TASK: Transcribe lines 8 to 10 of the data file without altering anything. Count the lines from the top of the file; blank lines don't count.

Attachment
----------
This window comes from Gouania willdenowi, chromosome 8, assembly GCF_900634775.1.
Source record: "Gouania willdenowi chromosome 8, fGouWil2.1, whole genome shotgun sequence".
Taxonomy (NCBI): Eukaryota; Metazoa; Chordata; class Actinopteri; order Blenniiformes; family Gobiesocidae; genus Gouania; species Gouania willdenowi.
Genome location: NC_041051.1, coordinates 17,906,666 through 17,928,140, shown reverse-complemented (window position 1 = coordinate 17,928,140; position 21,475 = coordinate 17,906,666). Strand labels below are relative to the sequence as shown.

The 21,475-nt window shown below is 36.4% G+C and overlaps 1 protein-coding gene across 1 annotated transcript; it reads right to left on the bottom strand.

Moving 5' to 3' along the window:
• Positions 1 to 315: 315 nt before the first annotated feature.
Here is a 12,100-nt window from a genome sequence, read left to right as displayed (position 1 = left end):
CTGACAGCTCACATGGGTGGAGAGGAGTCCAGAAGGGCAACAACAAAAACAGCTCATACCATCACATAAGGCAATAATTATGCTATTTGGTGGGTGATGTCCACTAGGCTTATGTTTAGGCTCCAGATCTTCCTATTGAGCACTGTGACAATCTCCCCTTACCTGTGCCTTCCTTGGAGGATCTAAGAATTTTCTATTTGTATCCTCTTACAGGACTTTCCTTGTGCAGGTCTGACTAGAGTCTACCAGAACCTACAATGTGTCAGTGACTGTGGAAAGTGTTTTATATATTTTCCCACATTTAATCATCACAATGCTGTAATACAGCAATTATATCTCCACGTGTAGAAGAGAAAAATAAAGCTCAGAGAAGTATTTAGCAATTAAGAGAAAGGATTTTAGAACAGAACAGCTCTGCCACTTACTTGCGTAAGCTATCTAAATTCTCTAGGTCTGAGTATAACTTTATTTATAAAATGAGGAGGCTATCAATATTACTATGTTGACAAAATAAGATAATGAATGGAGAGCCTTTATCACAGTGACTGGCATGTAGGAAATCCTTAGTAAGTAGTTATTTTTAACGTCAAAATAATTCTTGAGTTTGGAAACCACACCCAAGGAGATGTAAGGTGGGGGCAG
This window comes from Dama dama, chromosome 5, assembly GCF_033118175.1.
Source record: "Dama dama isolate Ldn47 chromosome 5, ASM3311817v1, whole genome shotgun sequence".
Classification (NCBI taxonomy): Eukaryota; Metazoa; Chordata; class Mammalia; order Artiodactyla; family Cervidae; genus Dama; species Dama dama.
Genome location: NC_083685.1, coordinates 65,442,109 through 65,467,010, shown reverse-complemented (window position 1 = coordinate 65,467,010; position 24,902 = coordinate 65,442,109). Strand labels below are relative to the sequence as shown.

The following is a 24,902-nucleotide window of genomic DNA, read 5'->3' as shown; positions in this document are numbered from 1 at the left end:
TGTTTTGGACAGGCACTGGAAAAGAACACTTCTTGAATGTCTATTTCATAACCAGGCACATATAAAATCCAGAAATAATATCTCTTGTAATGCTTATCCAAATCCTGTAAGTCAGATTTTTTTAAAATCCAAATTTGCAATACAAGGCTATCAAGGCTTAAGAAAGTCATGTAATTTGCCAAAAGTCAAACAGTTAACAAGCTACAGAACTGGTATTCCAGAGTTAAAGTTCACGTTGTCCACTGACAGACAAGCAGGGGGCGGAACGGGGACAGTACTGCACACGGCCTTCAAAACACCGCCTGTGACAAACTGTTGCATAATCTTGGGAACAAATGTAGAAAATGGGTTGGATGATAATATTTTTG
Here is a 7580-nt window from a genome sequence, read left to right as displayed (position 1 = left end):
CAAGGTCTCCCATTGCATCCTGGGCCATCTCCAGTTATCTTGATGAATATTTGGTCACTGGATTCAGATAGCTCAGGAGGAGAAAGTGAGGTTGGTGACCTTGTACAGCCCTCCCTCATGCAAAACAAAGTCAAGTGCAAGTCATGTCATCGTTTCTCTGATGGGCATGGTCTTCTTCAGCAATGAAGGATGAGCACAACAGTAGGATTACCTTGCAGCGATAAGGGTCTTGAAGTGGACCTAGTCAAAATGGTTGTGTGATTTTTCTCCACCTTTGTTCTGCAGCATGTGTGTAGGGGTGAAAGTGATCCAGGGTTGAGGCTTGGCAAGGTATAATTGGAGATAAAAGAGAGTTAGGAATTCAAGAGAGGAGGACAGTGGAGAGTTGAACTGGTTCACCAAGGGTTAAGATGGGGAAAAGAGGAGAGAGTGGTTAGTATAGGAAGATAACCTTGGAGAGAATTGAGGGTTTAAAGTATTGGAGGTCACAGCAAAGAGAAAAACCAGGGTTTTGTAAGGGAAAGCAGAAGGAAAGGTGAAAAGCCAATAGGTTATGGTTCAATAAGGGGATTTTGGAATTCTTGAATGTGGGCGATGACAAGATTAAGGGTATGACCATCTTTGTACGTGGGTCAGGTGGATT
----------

Here is a 12,100-nt window from a genome sequence, read left to right as displayed (position 1 = left end):
CTGACAGCTCACATGGGTGGAGAGGAGTCCAGAAGGGCAACAACAAAAACAGCTCATACCATCACATAAGGCAATAATTATGCTATTTGGTGGGTGATGTCCACTAGGCTTATGTTTAGGCTCCAGATCTTCCTATTGAGCACTGTGACAATCTCCCCTTACCTGTGCCTTCCTTGGAGGATCTAAGAATTTTCTATTTGTATCCTCTTACAGGACTTTCCTTGTGCAGGTCTGACTAGAGTCTACCAGAACCTACAATGTGTCAGTGACTGTGGAAAGTGTTTTATATATTTTCCCACATTTAATCATCACAATGCTGTAATACAGCAATTATATCTCCACGTGTAGAAGAGAAAAATAAAGCTCAGAGAAGTATTTAGCAATTAAGAGAAAGGATTTTAGAACAGAACAGCTCTGCCACTTACTTGCGTAAGCTATCTAAATTCTCTAGGTCTGAGTATAACTTTATTTATAAAATGAGGAGGCTATCAATATTACTATGTTGACAAAATAAGATAATGAATGGAGAGCCTTTATCACAGTGACTGGCATGTAGGAAATCCTTAGTAAGTAGTTATTTTTAACGTCAAAATAATTCTTGAGTTTGGAAACCACACCCAAGGAGATGTAAGGTGGGGGCAG
This window comes from Dama dama, chromosome 5, assembly GCF_033118175.1.